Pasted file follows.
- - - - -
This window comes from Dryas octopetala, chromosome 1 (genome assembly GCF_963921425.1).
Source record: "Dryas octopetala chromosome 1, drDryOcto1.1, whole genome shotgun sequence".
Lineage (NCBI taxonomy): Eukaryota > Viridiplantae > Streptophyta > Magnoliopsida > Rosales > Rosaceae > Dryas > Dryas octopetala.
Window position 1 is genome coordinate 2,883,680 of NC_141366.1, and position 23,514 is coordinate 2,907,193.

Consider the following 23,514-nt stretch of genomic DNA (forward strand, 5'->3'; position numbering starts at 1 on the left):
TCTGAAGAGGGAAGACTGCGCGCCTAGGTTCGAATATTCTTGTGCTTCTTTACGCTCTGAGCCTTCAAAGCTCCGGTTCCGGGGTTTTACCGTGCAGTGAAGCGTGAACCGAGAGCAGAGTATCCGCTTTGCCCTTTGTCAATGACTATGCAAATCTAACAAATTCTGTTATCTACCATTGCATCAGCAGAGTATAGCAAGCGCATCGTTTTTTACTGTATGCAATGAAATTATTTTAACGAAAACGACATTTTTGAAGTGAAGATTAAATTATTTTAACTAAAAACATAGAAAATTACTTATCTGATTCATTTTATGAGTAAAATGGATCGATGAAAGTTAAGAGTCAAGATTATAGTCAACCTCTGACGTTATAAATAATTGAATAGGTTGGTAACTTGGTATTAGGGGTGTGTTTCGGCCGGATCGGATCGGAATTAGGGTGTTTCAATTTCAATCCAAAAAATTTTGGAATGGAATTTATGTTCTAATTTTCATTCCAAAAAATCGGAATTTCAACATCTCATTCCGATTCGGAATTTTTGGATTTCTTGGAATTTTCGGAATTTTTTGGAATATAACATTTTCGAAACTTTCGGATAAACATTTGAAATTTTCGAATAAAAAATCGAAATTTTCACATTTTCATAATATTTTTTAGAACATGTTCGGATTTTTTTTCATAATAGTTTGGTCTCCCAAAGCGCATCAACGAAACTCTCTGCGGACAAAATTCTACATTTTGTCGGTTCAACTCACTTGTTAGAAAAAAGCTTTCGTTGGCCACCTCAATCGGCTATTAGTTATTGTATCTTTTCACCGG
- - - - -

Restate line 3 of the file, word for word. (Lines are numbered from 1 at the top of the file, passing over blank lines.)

Lineage (NCBI taxonomy): Eukaryota > Viridiplantae > Streptophyta > Magnoliopsida > Rosales > Rosaceae > Dryas > Dryas octopetala.